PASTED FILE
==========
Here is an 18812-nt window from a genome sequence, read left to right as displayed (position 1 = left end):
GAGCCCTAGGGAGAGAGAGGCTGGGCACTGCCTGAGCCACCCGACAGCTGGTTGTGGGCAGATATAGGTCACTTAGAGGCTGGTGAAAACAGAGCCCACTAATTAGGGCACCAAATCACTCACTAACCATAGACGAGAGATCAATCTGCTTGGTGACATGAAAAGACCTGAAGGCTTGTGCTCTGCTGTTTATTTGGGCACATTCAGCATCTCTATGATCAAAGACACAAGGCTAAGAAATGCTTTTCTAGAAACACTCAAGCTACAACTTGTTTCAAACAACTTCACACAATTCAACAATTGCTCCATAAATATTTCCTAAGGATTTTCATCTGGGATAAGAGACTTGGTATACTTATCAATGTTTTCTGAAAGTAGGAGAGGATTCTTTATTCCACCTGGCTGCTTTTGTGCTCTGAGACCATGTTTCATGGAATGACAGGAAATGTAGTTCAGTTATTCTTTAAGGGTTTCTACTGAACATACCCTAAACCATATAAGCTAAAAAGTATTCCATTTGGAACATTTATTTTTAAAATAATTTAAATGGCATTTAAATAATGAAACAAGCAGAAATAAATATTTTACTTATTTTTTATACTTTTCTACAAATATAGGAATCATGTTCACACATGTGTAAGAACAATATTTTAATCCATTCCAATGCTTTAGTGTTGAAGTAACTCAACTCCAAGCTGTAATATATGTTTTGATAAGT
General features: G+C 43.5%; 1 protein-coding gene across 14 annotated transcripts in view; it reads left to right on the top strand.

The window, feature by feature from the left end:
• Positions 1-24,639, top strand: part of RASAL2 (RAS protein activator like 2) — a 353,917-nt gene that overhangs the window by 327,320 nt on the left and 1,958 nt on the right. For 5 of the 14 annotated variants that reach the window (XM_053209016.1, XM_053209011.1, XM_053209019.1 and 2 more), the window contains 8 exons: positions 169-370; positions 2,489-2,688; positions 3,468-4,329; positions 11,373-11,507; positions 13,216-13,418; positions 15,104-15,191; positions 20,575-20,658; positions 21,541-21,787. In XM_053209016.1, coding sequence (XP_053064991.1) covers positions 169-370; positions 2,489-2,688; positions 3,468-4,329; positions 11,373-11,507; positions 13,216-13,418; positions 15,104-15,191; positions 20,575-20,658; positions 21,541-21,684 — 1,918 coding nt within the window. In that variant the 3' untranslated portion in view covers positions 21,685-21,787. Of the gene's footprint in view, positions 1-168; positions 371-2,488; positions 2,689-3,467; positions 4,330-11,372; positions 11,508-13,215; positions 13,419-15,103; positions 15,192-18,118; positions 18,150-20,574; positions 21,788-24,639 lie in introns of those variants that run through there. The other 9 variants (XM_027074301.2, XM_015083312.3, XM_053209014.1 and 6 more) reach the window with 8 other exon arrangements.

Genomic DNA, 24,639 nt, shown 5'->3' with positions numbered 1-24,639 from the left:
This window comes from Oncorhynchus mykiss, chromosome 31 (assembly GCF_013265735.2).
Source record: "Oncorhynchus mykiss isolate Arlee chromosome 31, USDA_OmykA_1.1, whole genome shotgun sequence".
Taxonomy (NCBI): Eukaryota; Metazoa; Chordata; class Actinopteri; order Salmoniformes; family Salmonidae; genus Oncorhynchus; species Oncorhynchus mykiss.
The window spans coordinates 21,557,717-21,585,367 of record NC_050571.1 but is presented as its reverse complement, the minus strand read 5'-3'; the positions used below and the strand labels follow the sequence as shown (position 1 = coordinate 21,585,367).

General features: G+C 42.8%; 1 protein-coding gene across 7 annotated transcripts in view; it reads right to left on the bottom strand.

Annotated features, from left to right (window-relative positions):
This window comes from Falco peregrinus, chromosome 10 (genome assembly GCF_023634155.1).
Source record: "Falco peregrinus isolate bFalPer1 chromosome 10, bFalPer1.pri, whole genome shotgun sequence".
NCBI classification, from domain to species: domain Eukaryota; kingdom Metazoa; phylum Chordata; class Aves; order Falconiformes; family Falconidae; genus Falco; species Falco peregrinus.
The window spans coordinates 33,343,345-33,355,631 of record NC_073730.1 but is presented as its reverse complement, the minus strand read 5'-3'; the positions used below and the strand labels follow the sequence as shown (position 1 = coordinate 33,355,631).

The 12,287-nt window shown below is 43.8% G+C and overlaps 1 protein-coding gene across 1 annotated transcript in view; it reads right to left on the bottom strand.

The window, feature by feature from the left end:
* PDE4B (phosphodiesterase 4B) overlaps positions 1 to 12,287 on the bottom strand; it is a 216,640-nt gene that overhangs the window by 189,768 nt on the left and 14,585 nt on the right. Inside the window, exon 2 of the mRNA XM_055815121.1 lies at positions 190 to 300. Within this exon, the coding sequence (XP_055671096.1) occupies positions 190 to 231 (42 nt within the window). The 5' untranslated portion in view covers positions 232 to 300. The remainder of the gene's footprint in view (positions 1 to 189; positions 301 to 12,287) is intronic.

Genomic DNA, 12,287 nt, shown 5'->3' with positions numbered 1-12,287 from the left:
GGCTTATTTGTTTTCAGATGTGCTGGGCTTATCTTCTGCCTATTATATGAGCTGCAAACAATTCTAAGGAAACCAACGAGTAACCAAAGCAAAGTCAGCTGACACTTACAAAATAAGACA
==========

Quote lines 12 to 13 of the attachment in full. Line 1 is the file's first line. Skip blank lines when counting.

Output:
Annotated features, from left to right (window-relative positions):
This window comes from Falco peregrinus, chromosome 10 (genome assembly GCF_023634155.1).